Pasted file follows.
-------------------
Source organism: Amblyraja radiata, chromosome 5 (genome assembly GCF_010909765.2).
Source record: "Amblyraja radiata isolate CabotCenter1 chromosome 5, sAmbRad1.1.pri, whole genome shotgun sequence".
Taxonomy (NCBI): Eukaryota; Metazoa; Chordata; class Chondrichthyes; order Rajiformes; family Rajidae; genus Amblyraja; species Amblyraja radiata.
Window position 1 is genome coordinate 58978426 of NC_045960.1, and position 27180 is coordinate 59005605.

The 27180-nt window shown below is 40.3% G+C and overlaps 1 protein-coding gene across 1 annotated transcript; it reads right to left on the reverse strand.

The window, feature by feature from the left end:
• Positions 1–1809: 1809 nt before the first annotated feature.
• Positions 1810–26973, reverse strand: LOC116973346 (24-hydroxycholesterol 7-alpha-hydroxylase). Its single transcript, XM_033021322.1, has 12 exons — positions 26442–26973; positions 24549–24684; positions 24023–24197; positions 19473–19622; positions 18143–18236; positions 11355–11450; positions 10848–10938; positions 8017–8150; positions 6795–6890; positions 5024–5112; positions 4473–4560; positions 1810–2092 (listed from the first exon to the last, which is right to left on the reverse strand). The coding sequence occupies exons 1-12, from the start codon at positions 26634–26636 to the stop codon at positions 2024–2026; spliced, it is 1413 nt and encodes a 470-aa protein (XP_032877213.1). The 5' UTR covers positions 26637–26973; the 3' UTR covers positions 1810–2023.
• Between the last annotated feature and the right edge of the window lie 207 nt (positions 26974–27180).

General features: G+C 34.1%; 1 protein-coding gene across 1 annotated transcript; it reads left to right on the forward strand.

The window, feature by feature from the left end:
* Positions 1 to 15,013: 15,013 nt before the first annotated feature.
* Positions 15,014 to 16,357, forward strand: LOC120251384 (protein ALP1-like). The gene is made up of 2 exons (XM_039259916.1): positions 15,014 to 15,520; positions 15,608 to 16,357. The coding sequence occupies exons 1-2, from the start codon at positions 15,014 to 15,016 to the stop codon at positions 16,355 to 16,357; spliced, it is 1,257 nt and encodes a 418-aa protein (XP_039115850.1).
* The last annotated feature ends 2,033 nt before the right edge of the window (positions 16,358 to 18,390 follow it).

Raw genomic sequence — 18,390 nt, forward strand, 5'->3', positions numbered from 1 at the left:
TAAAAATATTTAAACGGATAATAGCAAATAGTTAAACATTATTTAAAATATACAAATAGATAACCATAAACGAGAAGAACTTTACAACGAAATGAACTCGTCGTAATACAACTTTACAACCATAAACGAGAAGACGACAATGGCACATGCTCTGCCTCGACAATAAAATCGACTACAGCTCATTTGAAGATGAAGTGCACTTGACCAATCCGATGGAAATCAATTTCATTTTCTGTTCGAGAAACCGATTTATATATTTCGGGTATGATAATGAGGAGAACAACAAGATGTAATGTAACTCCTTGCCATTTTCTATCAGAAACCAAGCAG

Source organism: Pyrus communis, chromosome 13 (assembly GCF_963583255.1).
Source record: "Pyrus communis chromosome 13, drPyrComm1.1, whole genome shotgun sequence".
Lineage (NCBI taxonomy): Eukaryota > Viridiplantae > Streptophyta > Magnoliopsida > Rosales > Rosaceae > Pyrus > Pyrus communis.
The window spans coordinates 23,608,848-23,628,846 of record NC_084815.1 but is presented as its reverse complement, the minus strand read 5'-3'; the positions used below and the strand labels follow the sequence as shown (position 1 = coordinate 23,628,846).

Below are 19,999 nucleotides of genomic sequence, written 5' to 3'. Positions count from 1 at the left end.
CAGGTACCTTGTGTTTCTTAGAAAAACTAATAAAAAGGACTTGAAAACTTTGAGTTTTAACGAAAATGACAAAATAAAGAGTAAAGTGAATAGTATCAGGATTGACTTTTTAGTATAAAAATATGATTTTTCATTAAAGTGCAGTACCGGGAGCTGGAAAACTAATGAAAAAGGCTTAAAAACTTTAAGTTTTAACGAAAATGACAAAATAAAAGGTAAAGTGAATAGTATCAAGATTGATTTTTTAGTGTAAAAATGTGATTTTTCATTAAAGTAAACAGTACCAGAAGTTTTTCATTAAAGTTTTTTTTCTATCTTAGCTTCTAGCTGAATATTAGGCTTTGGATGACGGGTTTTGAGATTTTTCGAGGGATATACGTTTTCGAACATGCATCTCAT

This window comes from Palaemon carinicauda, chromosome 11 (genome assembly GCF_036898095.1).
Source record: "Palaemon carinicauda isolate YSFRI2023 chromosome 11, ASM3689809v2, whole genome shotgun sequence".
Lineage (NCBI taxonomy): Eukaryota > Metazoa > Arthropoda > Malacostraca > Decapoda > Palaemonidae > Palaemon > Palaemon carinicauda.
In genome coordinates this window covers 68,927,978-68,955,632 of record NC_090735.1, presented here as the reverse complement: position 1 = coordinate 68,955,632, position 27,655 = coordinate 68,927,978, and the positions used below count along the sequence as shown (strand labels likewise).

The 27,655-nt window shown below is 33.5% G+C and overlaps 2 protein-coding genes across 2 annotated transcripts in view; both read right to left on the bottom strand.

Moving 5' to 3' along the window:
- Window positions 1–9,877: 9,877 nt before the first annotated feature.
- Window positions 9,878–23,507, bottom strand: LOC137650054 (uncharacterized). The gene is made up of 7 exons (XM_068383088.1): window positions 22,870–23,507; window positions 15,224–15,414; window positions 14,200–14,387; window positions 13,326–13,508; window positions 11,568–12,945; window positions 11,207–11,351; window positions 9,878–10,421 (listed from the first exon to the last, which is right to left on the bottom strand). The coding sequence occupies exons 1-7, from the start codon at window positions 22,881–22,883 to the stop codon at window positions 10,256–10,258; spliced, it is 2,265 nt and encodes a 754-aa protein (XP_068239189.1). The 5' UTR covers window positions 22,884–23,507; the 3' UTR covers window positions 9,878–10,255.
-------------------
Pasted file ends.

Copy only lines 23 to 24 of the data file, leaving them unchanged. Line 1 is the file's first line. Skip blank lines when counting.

This window comes from Palaemon carinicauda, chromosome 11 (genome assembly GCF_036898095.1).
Source record: "Palaemon carinicauda isolate YSFRI2023 chromosome 11, ASM3689809v2, whole genome shotgun sequence".